I don't know if "Plowgate" is real in NYC. There should clearly be a simple plan.
Preset the plows in proper areas.
After the highways, First plowed are the streets used by ambulances. The main thoroughfares by hospitals.
Second, Firehouses. We don't want anyone dying from accidental fires.
Third, I am sure every city knows their high traffic streets utilized by commercial vehicles that provide necessities (fuel & food).That means workers at fuel depots, and food warehouses can also get to work. Bus Depots and railyards would be high priority. Each city would obviously make their own priority list. Nothing would be set in stone, but logic should rule, not the whim of an elected official.
Fourth, high traffic streets for those that commute,which would include all bus routes. In NY, obviously, the main avenues. Flatbush Ave, 125th St. Hylan Blvd, etc. come to mind. It would include the North South Streets in Manhattan. It would include all those streets at highway entrances and exits. It would include the main crosstown traffic ares.
Fifth, every street must be prioritized by daily usage, and expected usage in a snow storm. If a school is closed, it has a lower priority. If the school will be used for shelter, it has a much higher priority. The priority must be justified. The justification could be XYZ is located there, or the plow has to turn around. Every street should be prioritized with a reason.
The snow is only a problem for a few days. There are supervisors, managers, chiefs, etc, allover NYC. They have MONTHS to plan these events. The #1 guy at the Department of Sanitation should be sitting there saying , "Why?" to each facility boss all the way down the line. Realistically, the operation of the city should not be based on who lives upon a street.It should be published. Copies sent to local councilmembers. They should be able to add input as to why a street should have greater priority. It should be based on the use of the street. The street with the multimillionaire who has the only house on a cul-de-sac should be way down on the list. The multimillionaires who live on the upper East side, next to the hospitals should be way up there. Not because of who they are, but where they are. The very poor people who live right by the highway exit in downtown Brooklyn, should have far greater priority than the poor people that live in the middle of Redhook. Again, because of where they are, not who they are. (Just as an aside, I lived on a cul-de-sac. I shoveled the road in front of my house.I was asked "Why?" I said we are on a dead end. If everyone pitched in we would not have a problem.We are probably way down on the counties list. "But I pay taxes!" I said the taxes won't get the ambulance thru any quicker today.)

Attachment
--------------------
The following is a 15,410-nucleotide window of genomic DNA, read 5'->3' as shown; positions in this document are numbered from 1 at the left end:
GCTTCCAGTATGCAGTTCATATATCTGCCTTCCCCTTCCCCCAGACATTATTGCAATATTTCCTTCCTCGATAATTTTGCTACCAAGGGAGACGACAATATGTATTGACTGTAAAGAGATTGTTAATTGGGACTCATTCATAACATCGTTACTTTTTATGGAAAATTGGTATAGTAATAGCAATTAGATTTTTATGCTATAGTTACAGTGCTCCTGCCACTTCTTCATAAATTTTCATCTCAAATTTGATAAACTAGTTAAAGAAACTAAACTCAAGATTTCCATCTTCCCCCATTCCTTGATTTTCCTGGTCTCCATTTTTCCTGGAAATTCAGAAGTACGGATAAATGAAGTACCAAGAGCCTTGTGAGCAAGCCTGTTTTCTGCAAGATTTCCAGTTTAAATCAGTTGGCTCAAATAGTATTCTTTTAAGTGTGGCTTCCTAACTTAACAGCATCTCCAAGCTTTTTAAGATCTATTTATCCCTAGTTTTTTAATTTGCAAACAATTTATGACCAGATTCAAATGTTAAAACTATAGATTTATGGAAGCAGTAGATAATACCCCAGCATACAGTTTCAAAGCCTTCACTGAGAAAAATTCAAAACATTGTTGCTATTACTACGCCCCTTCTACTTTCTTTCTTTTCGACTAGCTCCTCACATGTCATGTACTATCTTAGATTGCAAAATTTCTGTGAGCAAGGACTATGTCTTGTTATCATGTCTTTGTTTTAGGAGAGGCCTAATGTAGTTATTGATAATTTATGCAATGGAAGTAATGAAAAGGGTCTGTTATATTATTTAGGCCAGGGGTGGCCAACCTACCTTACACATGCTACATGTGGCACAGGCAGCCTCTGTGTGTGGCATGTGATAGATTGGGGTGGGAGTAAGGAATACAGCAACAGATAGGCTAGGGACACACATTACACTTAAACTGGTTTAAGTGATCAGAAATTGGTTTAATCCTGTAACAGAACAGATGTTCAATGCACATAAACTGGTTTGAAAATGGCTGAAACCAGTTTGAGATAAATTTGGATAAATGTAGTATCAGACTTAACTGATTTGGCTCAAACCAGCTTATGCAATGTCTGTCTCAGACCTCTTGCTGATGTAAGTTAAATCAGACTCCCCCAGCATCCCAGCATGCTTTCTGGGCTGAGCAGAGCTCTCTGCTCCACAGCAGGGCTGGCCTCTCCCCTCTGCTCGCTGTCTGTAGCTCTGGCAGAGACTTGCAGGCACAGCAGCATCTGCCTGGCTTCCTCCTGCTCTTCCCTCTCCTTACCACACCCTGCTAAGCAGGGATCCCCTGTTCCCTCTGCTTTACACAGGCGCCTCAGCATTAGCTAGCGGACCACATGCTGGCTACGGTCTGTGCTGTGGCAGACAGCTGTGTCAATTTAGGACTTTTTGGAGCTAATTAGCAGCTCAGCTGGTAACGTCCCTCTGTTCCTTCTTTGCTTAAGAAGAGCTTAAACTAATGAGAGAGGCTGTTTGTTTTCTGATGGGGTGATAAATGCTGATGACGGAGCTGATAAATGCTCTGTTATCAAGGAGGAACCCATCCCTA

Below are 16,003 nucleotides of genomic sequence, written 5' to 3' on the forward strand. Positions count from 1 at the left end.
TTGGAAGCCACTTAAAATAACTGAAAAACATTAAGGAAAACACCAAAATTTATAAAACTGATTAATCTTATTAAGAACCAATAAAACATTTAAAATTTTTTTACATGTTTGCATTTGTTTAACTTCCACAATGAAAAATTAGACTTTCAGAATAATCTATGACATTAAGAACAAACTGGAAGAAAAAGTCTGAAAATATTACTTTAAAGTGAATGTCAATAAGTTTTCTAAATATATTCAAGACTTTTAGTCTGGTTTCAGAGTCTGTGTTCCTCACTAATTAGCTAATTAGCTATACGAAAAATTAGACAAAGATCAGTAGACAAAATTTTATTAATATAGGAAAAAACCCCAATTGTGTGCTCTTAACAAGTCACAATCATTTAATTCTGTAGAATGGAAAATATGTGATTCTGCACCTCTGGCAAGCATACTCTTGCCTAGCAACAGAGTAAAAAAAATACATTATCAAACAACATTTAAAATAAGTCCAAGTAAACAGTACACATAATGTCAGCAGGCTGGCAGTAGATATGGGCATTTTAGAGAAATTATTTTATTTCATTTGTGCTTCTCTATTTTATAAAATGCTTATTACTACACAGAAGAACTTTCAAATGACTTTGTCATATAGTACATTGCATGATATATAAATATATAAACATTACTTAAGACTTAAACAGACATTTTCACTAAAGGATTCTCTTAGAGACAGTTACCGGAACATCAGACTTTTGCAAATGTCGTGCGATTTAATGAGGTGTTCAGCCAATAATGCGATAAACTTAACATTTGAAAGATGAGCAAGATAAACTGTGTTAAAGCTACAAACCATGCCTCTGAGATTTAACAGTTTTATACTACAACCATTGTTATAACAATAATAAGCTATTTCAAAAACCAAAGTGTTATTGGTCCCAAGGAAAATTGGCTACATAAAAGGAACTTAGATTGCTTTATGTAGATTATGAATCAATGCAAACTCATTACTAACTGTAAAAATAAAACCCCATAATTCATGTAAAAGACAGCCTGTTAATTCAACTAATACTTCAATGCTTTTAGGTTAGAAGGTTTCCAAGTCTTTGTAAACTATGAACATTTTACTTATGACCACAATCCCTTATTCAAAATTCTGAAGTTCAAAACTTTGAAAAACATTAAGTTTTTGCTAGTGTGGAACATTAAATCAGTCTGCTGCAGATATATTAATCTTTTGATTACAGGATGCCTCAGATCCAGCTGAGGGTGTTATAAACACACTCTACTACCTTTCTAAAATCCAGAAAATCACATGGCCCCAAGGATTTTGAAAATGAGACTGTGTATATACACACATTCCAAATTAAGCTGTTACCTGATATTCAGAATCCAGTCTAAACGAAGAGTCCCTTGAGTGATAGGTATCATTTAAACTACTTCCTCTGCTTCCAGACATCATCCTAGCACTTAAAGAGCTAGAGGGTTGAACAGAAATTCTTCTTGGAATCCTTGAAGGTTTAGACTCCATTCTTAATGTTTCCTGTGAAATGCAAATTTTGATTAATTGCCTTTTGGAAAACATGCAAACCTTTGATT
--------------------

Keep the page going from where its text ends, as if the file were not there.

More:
You might have noticed that I did not say police precincts. I think that the police should have additional planning. They should have an alternative. They are going to have to overcome the snow by other means than the department of Sanitation. They are going to go to situations in areas that have low priority in regard to the city as a whole. They might have to go out to an area where there is a crime or a health issue, far sooner than a plow will get to that street. They will need chains, or maybe 4 wheel drive vehicles, or access to an emergency plow. They might have to get down a loosely populated residential street that sanitation won't be plowing until the 8th, 10th, 12th hour of a storm. Emergencies need an alternative. They are usually there before the fire department and ambulances. The police planning should include access by these other agencies as the need arises.